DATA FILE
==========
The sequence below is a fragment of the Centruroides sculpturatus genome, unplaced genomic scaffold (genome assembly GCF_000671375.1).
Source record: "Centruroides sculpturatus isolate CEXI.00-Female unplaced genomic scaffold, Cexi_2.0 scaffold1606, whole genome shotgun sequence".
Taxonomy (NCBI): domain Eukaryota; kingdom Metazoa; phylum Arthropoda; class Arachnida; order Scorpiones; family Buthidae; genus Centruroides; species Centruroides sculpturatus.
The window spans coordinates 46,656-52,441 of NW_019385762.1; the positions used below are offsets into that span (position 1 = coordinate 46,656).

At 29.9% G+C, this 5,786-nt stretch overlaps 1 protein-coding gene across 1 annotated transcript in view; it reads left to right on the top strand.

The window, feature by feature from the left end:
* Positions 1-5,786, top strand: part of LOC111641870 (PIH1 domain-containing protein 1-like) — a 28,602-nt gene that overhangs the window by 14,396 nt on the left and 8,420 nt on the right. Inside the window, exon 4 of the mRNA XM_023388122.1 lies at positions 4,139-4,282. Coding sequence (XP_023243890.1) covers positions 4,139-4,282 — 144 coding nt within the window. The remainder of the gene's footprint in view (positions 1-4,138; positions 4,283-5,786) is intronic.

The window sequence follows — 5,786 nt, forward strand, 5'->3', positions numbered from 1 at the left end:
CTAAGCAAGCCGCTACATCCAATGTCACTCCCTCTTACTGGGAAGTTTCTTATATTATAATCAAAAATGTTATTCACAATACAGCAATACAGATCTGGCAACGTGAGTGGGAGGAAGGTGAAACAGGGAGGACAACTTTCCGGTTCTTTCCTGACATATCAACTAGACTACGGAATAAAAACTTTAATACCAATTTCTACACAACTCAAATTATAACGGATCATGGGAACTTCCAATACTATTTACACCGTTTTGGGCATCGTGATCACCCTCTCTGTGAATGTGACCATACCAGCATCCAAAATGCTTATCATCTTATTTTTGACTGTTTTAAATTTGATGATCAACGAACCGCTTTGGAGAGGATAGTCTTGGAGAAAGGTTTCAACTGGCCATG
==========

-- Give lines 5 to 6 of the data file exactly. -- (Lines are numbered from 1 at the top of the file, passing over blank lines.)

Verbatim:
At 29.9% G+C, this 5,786-nt stretch overlaps 1 protein-coding gene across 1 annotated transcript in view; it reads left to right on the top strand.

The window, feature by feature from the left end: